Those Winnipeg folk seem very adept at making connections in various parts of Europe, as Dennis Cooley, Robert Kroetsch and others have been spending various summers teaching Canadian literature in Germany for years. A lovely little chapbook, it includes writing various participants of the weekend, such as Nela Bureu Ramos, Karen Clavelle, Dennis Cooley, Dolors Collellmir, Gordon Collier, Allison Funk, Gene Walz, Dawne McCance, Robert Kroetsch and Mertxe Lasierra.
That night a stranger walking down the road
would take her for a woman weeding late—
that's all, she thought, all, all the time
I'm breaking, can't anyone hear my heart?
At that, she snapped a plant off stem and bud
to fling away. Another. Pepper, stalks
of corn. Raked spinach out in handfuls. Crushed
it underfoot. What when the sun rose would
he say to the ruin? Couldn’t know—alone—
far from here by morning—she could only
imagine the look she'd carry like a cameo
inside. Opening to his face long after
this night. She'd leave her lover a keepsake, too,
a tale to tell to bookish friends of his.
A version, they'll think, of one they've known
all along. This garden he'd remember her by. (Allison Funk)
To inquire about this or any further Atelier 78 publications, email Karen Clavelle at email@example.com
Tokyo, Japan: On arriving home, I found a contributor copy of NOON: Journal of the Short Poem, issue 4 in my mailbox, with poems by a whole pile of people, including Andrea Strudensky and Geoffrey Hlibchuk, Hirahata Seito, Marlene Mountain, Elizabeth Robinson, Sheila E. Murphy, Christophe Casamassima, Shin Yu Pai, Patrick So, John Parsons and piles of others. A lovely small edition, the poems included exist without names attached (a list with table of contents exists at the end), so each small moment, small gesture can be experienced without the baggage of names. Wrecking that, here are two poems from the collections I'll credit:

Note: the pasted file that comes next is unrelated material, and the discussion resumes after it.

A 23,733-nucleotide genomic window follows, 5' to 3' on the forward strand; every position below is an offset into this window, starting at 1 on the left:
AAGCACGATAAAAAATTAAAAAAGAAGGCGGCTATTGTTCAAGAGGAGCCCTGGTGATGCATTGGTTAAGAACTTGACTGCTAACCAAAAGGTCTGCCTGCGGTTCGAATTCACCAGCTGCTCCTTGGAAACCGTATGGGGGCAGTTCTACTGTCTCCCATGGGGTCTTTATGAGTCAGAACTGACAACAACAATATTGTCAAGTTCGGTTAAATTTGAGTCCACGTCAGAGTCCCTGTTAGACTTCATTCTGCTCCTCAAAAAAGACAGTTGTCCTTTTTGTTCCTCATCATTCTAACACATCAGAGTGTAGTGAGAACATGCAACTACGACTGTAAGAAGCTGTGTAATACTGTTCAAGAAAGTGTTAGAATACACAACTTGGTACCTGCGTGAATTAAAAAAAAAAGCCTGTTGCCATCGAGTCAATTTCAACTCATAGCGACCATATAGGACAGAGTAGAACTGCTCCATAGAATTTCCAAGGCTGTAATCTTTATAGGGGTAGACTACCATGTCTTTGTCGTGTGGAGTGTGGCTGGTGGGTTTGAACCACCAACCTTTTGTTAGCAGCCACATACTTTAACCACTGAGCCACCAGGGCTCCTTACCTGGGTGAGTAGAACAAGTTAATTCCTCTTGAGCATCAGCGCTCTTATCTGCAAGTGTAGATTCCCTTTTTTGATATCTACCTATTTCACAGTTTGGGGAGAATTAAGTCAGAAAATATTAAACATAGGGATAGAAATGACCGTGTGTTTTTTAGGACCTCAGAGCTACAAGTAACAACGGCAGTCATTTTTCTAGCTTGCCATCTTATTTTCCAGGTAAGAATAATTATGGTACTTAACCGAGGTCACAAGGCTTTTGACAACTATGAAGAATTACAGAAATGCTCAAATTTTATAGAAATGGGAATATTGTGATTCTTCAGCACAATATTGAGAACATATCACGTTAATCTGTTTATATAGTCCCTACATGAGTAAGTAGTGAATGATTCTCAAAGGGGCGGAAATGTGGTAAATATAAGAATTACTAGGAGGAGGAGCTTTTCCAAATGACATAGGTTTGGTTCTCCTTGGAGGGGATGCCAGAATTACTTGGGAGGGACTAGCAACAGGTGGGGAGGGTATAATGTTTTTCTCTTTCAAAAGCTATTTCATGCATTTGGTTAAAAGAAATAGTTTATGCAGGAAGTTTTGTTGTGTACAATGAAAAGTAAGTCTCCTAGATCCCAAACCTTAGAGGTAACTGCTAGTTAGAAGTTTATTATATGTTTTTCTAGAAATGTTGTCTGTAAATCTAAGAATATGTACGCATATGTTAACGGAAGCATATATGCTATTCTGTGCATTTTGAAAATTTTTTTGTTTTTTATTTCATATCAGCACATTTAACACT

We blow the ball
and the rounding
curve, held up.
What would we
this hidden gust.
To keep in secrecy
than the gesture
that lofts it. (Elizabeth Robinson)
from REVERSE HAIBUN
Backhand, seersucker, under noon light, reminiscence before
Locution mimes what is already in the head, or the invasive
sunshine deems a minute of your time to loosen
preconception. If hurting is for fully formed intolerance, then
the elements are fixed as minds can be resistant. Outer edges
once embraced turn thoughtful, or the defining surfaces return
to point of something. High then low as if a flicker of the candle
later on, some gorgeous roan to mean more things are possible. (Sheila E. Murphy)
To find out more about NOON (submissions will be considered between April and July 2007 for issue 5), write Minami Motomachi 4-49-506, Shinjuku-ku, Tokyo 160-0012, Japan or email firstname.lastname@example.org
Providence RI: The only thing good about Janet Inksetter closing her Annex Books store was the fact that I was able to get a whole stack of books I wouldn’t have been able to afford otherwise, including two from Burning Deck: one from David Miller (who co-hosted my reading in London England) and Marjorie Welish's The Windows Flew Open (1991). I know very little about either publisher or author (I think the only other Burning Deck title I have is a Cole Swensen), but I am enjoying this very much. Here's a poem from the collection; hopefully I can get more titles from Burning Deck, and perhaps even see, somehow somewhere, just what else Welish has been up to…
Denied flirting boisterously beyond the window,
here is a page of the abolished view,
as if installed in a literary light,
the warm air deceptive,
superimposed on the imperceptibly villainous street
which caused you to accelerate
and skid into a snow bank.
"I dream I see you superimposed"
as quoted space, the lace abolishing the scene
like falsehood seen through frost.
As quoted above
the curtain at flood tide, through which
the idea of the Pyrénées. We see figures moving,
in principle to grasp
an entire range of paraphrases,
floating over writing.